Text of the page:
I want to execute a command as root on an Ubuntu 11.04 machine every 24 hours. This machine is not on all of the time, but when it is, it can be left on for days at a time. How should I correctly configure my crontab to execute this command at the desired interval, and is there anything special about executing a cron job as root that I should know about? I am the only person who uses this machine.

  • 1
    Note that your title seems to ask how you can execute a command 24 hours after each startup, while your question asks about doing it every 24 hours, with no regards to when the system was started. Feb 12, 2013 at 11:46

2 Answers 2


You can simply add your script to be executed to directory /etc/cron.daily - it will be executed once a day by anacron.

Excerpt from man 8 anacron:

Anacron can be used to execute commands periodically, with a frequency specified in days. Unlike cron(8), it does not assume that the machine is running continuously. Hence, it can be used on machines that aren't running 24 hours a day, to control daily, weekly, and monthly jobs that are usually controlled by cron.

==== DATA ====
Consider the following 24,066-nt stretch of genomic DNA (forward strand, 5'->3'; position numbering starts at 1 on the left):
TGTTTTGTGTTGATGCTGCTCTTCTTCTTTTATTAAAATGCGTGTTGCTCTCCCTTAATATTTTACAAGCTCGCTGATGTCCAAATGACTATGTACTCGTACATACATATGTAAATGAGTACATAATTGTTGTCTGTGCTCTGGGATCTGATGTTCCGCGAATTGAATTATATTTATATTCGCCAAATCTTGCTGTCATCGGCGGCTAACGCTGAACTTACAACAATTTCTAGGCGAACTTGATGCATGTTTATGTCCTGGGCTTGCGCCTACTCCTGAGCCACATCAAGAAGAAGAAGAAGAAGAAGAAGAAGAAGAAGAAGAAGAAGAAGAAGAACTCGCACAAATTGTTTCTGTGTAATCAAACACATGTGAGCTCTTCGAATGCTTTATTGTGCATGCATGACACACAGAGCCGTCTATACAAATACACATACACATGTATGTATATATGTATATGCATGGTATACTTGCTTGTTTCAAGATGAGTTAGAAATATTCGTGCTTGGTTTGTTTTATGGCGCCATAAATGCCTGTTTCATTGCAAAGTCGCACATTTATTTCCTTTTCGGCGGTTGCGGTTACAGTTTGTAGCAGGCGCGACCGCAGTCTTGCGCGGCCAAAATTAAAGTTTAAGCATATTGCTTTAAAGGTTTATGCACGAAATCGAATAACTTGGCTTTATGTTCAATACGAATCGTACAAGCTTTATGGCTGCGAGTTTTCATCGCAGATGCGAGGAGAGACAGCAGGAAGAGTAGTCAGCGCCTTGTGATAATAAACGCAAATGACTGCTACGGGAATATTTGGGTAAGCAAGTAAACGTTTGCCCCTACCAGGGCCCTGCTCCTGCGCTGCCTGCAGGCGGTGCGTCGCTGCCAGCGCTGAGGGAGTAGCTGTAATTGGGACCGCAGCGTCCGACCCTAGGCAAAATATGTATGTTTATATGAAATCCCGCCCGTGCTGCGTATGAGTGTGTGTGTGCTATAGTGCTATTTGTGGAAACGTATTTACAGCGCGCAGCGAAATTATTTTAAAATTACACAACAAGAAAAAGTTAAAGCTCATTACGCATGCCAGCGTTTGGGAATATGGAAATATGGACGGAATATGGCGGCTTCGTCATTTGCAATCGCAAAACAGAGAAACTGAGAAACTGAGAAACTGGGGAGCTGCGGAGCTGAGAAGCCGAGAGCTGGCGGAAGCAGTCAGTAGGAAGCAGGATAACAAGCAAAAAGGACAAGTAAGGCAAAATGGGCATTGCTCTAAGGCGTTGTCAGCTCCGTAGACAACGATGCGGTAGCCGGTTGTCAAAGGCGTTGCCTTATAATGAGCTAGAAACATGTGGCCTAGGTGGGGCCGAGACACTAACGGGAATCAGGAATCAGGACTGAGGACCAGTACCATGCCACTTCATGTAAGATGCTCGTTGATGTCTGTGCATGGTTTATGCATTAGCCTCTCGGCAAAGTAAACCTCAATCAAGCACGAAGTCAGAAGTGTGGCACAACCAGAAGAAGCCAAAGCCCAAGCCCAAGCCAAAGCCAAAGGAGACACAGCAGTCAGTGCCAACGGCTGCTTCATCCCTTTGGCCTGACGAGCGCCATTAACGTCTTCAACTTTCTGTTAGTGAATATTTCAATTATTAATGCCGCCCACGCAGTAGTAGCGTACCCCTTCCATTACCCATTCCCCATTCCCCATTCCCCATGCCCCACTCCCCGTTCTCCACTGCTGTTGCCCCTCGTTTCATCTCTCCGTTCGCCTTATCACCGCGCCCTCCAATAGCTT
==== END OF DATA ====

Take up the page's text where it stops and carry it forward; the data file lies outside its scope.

• Sorry for taking so long to get back to this. It's been working great.
    – Matthew G
    Feb 17, 2013 at 23:05

To edit root's crontab, run:

sudo crontab -e

Fill in a line with e.g.:

0 0 * * * /usr/sbin/ntpdate-debian -s

This will execute the specified command ntpdate with switch -s once every stroke of midnight (see info 'crontab(5)' for a documentation of the format, or probably just the commented first lines of the crontab itself).

Some small pointers:

  • Note that the commands in crontab normally are executed via /bin/sh, which on Debian based system is not Bash, but Dash. Be careful to not use Bashisms in the commands. In my experience it is not uncommon to see incorrect redirects, and incorrect assumptions concerning which characters that need to be escaped.
  • It is often a good idea to give complete paths to the binaries since the PATH variable might differ between root and your regular user. I have seen situations where one command has shadowed another due to differing PATH variables, which is an unnecessary complication.

    It can also be viewed as somewhat of a security risk to simply execute the program that is first in the path lookup, since sloppy configuration might open this up for someone to replace a binary (if one has that kind of rights on the system, one can probably do it anyway to some extent, but nevertheless).

Cron will execute the command every 24 hours, as long as the machine is running at the time. If you want to make the machine "catch up" if it was turned off at a planned execution, you should look at anacron that has this exact purpose.

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